What is the difference between Iranian and Azeri Kamanche?
Although it is used in both countries for centuries, there are some minor differences between the Persian and Azeri version of Kamancha. The first visible difference is the length of the neck. The neck of the Azeri version is 3 to 5 cm shorter than the Iranian Kamancheh.
The variety of the wood in use and the sound box of the instruments have some dissimilarities, too. The woods used in Persian model is mostly walnut and Mulberry whereas Azeri models are carved by both walnut and mulberry. Azeri Kamancha is usually made from one piece of wood and its spherical structure is hand carved. Persian models are traditionally made from sliced woods. The sound box gets its round shape from compressed woods.
Length of strings is 33 cm for Iranian and 29 cm for Azeri models. Formerly the silk strings were in use for the kemancha but in modern versions, metal strings took place instead. Traditionally the bow of an Azeri kemancha is made of slightly curved wood and horse hair. The hairs are not stretched tight and the player can adjust them to get softer or sharper sound.
How to play and tune a Kamanche?
It is soft and easy to listen timbre makes kemanche a suitable instrument for solo and ensemble. The player rests the Kamanche on the knee and instead of using the guidance of the bow it turns the instrument to meet the bow. During the performance, player uses fingers by inserting them between bow hair and the wood part to get the desired sound.
Kemanche can be tuned in a wide range and gains it a technical advantage. Lowest could be : La – Re – La – Re until Re – Sol – Re – Sol. Some prefer to utilize the mid-tense strings. Less commonly some players prefer to tune Kamancheh like a violin. There are many versions for tuning and at the end, players taste is the final for tuning pitch. Some player prefers to play on tense strings while others more on loose strings.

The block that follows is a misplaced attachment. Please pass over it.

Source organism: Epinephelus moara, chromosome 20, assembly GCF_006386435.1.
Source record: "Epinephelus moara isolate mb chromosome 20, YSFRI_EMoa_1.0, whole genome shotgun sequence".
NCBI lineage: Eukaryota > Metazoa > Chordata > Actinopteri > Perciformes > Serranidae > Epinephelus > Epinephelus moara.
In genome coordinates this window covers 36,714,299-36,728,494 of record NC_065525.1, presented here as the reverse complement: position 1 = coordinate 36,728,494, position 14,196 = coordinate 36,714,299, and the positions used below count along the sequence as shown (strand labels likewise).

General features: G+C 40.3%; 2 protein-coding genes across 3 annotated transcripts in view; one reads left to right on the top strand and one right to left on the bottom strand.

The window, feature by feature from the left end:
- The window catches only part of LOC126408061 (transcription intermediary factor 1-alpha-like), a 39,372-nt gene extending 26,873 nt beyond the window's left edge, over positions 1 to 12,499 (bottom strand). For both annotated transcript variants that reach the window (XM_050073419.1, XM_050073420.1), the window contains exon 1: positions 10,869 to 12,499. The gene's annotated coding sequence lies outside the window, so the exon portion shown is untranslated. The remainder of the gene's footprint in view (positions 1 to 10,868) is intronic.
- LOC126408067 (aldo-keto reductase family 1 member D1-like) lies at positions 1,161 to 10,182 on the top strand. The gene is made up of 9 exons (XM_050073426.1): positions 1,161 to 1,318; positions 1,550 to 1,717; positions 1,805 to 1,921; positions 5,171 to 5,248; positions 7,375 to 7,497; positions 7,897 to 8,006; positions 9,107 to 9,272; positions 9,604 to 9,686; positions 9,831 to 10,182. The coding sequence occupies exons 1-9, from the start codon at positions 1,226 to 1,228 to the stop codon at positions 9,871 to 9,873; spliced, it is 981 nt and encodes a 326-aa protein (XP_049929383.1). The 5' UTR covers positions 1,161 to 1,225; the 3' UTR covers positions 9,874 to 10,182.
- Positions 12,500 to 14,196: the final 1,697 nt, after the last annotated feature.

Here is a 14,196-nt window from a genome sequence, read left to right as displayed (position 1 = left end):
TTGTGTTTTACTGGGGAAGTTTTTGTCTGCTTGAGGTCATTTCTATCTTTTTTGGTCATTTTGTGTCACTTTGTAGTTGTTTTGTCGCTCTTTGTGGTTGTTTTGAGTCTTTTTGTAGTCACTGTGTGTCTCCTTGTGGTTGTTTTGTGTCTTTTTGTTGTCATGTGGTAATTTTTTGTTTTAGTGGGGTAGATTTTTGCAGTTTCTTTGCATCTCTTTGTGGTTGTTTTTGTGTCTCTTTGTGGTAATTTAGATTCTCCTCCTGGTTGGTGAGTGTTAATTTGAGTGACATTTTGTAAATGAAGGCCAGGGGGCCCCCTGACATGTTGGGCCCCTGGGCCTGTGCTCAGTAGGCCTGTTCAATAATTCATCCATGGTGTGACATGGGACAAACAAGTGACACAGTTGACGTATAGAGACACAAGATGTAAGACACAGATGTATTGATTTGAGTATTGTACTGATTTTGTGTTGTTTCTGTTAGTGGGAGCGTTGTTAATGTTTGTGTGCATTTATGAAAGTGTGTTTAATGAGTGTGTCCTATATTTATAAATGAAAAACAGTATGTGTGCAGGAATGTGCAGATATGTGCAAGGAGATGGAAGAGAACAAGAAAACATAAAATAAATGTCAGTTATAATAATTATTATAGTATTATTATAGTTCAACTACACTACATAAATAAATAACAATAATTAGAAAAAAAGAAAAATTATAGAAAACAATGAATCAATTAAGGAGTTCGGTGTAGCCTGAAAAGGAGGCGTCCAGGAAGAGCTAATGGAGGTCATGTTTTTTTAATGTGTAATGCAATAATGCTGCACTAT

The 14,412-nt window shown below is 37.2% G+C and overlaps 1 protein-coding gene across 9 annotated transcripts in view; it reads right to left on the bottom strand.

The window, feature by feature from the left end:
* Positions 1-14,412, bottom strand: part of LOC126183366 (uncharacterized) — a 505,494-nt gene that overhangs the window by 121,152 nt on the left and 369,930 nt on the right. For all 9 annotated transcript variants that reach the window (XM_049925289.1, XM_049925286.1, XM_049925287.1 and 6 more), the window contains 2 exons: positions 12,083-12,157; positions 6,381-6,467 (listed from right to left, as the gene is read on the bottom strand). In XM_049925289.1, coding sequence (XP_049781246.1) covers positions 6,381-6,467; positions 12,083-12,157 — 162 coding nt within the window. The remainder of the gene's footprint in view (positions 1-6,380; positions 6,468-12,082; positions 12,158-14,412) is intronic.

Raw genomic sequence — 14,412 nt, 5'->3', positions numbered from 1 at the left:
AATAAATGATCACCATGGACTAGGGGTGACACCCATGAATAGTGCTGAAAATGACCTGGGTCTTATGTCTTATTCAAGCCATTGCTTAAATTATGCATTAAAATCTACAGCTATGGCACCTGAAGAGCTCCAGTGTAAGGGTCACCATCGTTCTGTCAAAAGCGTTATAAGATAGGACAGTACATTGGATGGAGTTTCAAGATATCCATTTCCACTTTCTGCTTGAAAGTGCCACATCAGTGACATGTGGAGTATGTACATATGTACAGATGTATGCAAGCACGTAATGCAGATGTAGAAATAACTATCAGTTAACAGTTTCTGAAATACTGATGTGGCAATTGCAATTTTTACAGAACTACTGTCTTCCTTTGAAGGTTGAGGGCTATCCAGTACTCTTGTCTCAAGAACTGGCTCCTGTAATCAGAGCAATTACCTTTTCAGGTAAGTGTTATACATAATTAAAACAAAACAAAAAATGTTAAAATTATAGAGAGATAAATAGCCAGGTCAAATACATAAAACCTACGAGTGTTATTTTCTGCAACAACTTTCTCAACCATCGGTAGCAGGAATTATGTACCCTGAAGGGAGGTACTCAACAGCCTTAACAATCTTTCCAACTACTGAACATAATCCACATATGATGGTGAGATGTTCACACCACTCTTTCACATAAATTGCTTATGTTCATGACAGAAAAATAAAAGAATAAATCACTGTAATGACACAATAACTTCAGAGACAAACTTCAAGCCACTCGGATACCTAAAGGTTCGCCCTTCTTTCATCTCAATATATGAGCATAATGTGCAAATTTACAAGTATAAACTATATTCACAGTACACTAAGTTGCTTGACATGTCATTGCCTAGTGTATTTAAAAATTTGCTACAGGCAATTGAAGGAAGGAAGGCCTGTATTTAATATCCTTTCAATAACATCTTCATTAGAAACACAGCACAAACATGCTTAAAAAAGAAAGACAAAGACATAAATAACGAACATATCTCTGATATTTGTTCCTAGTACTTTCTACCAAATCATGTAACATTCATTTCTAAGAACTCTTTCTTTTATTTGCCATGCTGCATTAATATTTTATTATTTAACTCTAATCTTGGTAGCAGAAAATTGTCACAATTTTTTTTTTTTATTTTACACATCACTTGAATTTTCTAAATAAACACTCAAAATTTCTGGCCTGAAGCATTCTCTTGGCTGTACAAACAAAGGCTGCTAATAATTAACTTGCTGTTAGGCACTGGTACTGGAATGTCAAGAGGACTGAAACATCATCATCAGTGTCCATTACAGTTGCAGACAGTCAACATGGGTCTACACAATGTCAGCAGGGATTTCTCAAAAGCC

You can view our catalogue for both Persian and Iranian high quality kemancha models made by famous makers.
Tombak is an ancient Persian drum. It is also named as Zarb. Although it is a traditional instrument of classical and folkloric Iranian music it also finds ground in modern fusion music. It has a goblet shape and made of wood with a skin membrane. It is not made out of a single wood and has three parts. A thin stand, a large body and a strained membrane head.
Tombak is one of the main percussion instrument of classical and folkloric music in Iran. Unlike other drums, this goblet drum is played by using all the fingers. That technique makes Tombak one of the most interesting traditional drums of the world. Persian musical tradition is a way of expressing joy, sorrow, strugles and love. In short, everything that is about life and Tombak is one the best instruments to express these feelings in musical form.
Structure of the Tombak
Persian drum Tombak is a large wooden instrument. It has a goblet shape with a goat skin head. Unlike other goblet drums, it has a much more squared shape. It is traditionally made from Mulberry , Ash or Walnut. Like all other ethnic instruments the size of it varies according to the preferences of the musicians. A large tombak is approximately 30 cm in diameter and 46 cm in length. There are several types of Tombak and 5 of them are preferred mostly by modern Persian musicians.
How to Play the Tombak
There are two main strokes to be played on Tombak. They are known as Tom and Bak. The first one, Tom, refers to the bass tone and is played in the center of the head. Bak, on the other hand, is played on the rim and produces a treble tone. Combining of these two tones results in a harmonic Tom-Bak ryhtm. It can be played on the lap or off to one side under the arms of the musician. Hands and fingertips are used to produce the ryhtm.
The Sound Of the Tombak
Melodic effects can be obtained by applying pressure to the membrane on different points. It provides the sound with a range of tones and extends over an octave. Even soft tones can be produced with regards to the size and tension of the membrane and can be tuned very easily by the players. Professional players can produce a variety of expressive musical tones even modern fusion sounds.
The tombak was not very popular till the twentieth century. It was considered even as a low profile instrument and was only used to accompany melodic instruments and singers till late 1800's but became very popular gradually in the mid's of 1900's and started to appear for solo performances as it gained more popularity. Today it is the most popular percussion instrument in Iran.
All the Tombak models at our store are hand made and are products of excellent craftsmen with affordable prices. If you are looking for buying a convenient Tombak at the best value, please visit our store in İstanbul or check our online catalogue.